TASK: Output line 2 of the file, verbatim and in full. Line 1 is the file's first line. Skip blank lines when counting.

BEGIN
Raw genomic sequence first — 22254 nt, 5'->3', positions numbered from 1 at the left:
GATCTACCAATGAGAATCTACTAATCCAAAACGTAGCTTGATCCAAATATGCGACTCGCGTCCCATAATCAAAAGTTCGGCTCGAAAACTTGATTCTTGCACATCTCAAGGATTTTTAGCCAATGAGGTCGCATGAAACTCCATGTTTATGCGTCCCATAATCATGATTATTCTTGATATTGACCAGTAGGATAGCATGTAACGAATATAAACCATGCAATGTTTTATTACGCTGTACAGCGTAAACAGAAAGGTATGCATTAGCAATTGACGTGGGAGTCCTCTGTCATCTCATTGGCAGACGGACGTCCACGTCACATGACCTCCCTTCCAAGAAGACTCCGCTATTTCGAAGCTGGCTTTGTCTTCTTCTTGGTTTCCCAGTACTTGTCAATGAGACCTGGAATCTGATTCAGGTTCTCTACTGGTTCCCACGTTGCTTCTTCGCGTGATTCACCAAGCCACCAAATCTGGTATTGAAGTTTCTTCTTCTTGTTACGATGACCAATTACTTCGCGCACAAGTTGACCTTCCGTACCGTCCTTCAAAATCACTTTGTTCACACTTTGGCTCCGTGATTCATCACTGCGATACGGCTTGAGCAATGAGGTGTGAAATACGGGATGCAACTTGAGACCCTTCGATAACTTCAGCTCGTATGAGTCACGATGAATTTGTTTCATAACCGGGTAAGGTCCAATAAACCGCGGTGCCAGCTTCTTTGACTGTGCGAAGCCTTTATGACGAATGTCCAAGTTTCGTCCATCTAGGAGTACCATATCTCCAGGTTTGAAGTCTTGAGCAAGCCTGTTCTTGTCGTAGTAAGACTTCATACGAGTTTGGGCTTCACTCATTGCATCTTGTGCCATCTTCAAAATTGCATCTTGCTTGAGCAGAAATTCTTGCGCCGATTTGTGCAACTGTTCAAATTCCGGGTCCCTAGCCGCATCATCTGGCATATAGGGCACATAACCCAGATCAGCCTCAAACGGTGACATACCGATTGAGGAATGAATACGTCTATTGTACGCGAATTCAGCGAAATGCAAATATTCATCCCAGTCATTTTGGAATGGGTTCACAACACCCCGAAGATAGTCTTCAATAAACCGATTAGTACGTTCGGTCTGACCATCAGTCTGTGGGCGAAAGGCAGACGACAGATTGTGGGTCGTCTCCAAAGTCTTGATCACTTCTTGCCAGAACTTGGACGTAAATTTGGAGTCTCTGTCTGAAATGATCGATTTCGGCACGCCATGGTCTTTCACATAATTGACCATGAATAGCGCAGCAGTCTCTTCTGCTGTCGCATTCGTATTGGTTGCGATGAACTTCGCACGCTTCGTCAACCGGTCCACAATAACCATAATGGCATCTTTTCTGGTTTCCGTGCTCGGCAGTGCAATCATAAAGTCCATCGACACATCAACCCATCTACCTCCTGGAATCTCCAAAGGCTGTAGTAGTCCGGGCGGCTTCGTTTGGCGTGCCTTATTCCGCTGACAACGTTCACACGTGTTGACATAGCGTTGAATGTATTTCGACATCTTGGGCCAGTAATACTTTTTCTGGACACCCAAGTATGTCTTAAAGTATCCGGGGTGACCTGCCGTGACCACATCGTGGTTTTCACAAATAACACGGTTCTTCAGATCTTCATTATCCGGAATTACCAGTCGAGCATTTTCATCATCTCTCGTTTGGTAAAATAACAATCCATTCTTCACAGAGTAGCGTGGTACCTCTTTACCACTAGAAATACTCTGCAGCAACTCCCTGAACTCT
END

GATCTACCAATGAGAATCTACTAATCCAAAACGTAGCTTGATCCAAATATGCGACTCGCGTCCCATAATCAAAAGTTCGGCTCGAAAACTTGATTCTTGCACATCTCAAGGATTTTTAGCCAATGAGGTCGCATGAAACTCCATGTTTATGCGTCCCATAATCATGATTATTCTTGATATTGACCAGTAGGATAGCATGTAACGAATATAAACCATGCAATGTTTTATTACGCTGTACAGCGTAAACAGAAAGGTATGCATTAGCAATTGACGTGGGAGTCCTCTGTCATCTCATTGGCAGACGGACGTCCACGTCACATGACCTCCCTTCCAAGAAGACTCCGCTATTTCGAAGCTGGCTTTGTCTTCTTCTTGGTTTCCCAGTACTTGTCAATGAGACCTGGAATCTGATTCAGGTTCTCTACTGGTTCCCACGTTGCTTCTTCGCGTGATTCACCAAGCCACCAAATCTGGTATTGAAGTTTCTTCTTCTTGTTACGATGACCAATTACTTCGCGCACAAGTTGACCTTCCGTACCGTCCTTCAAAATCACTTTGTTCACACTTTGGCTCCGTGATTCATCACTGCGATACGGCTTGAGCAATGAGGTGTGAAATACGGGATGCAACTTGAGACCCTTCGATAACTTCAGCTCGTATGAGTCACGATGAATTTGTTTCATAACCGGGTAAGGTCCAATAAACCGCGGTGCCAGCTTCTTTGACTGTGCGAAGCCTTTATGACGAATGTCCAAGTTTCGTCCATCTAGGAGTACCATATCTCCAGGTTTGAAGTCTTGAGCAAGCCTGTTCTTGTCGTAGTAAGACTTCATACGAGTTTGGGCTTCACTCATTGCATCTTGTGCCATCTTCAAAATTGCATCTTGCTTGAGCAGAAATTCTTGCGCCGATTTGTGCAACTGTTCAAATTCCGGGTCCCTAGCCGCATCATCTGGCATATAGGGCACATAACCCAGATCAGCCTCAAACGGTGACATACCGATTGAGGAATGAATACGTCTATTGTACGCGAATTCAGCGAAATGCAAATATTCATCCCAGTCATTTTGGAATGGGTTCACAACACCCCGAAGATAGTCTTCAATAAACCGATTAGTACGTTCGGTCTGACCATCAGTCTGTGGGCGAAAGGCAGACGACAGATTGTGGGTCGTCTCCAAAGTCTTGATCACTTCTTGCCAGAACTTGGACGTAAATTTGGAGTCTCTGTCTGAAATGATCGATTTCGGCACGCCATGGTCTTTCACATAATTGACCATGAATAGCGCAGCAGTCTCTTCTGCTGTCGCATTCGTATTGGTTGCGATGAACTTCGCACGCTTCGTCAACCGGTCCACAATAACCATAATGGCATCTTTTCTGGTTTCCGTGCTCGGCAGTGCAATCATAAAGTCCATCGACACATCAACCCATCTACCTCCTGGAATCTCCAAAGGCTGTAGTAGTCCGGGCGGCTTCGTTTGGCGTGCCTTATTCCGCTGACAACGTTCACACGTGTTGACATAGCGTTGAATGTATTTCGACATCTTGGGCCAGTAATACTTTTTCTGGACACCCAAGTATGTCTTAAAGTATCCGGGGTGACCTGCCGTGACCACATCGTGGTTTTCACAAATAACACGGTTCTTCAGATCTTCATTATCCGGAATTACCAGTCGAGCATTTTCATCATCTCTCGTTTGGTAAAATAACAATCCATTCTTCACAGAGTAGCGTGGTACCTCTTTACCACTAGAAATACTCTGCAGCAACTCCCTGAACTCT